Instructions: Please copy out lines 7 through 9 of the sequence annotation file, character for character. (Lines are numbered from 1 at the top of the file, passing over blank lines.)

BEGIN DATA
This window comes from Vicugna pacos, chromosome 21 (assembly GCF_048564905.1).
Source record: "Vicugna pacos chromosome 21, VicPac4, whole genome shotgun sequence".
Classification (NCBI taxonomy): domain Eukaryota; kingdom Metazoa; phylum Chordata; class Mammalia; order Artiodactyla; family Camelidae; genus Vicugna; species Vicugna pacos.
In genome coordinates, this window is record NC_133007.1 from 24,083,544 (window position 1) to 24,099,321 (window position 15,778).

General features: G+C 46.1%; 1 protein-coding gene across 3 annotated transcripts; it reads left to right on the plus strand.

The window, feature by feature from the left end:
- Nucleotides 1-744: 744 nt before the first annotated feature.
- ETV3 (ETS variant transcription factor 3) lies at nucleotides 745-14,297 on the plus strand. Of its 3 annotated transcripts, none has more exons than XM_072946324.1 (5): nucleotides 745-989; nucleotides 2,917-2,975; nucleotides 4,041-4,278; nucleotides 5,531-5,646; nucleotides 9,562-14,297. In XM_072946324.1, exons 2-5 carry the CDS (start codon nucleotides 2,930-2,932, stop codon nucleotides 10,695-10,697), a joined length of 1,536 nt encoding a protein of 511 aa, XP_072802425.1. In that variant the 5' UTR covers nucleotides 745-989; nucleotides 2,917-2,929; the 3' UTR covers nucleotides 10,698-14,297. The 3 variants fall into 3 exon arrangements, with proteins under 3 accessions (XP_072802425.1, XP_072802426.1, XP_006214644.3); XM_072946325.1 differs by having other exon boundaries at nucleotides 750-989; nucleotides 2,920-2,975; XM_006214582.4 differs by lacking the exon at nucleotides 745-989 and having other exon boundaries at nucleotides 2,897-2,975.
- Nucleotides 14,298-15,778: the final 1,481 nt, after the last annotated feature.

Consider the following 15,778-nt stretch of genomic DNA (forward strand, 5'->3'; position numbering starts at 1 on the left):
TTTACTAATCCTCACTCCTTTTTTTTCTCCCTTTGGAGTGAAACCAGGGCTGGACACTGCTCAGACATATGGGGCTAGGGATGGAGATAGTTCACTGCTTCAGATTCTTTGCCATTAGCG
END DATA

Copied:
- Nucleotides 1-744: 744 nt before the first annotated feature.
- ETV3 (ETS variant transcription factor 3) lies at nucleotides 745-14,297 on the plus strand. Of its 3 annotated transcripts, none has more exons than XM_072946324.1 (5): nucleotides 745-989; nucleotides 2,917-2,975; nucleotides 4,041-4,278; nucleotides 5,531-5,646; nucleotides 9,562-14,297. In XM_072946324.1, exons 2-5 carry the CDS (start codon nucleotides 2,930-2,932, stop codon nucleotides 10,695-10,697), a joined length of 1,536 nt encoding a protein of 511 aa, XP_072802425.1. In that variant the 5' UTR covers nucleotides 745-989; nucleotides 2,917-2,929; the 3' UTR covers nucleotides 10,698-14,297. The 3 variants fall into 3 exon arrangements, with proteins under 3 accessions (XP_072802425.1, XP_072802426.1, XP_006214644.3); XM_072946325.1 differs by having other exon boundaries at nucleotides 750-989; nucleotides 2,920-2,975; XM_006214582.4 differs by lacking the exon at nucleotides 745-989 and having other exon boundaries at nucleotides 2,897-2,975.
- Nucleotides 14,298-15,778: the final 1,481 nt, after the last annotated feature.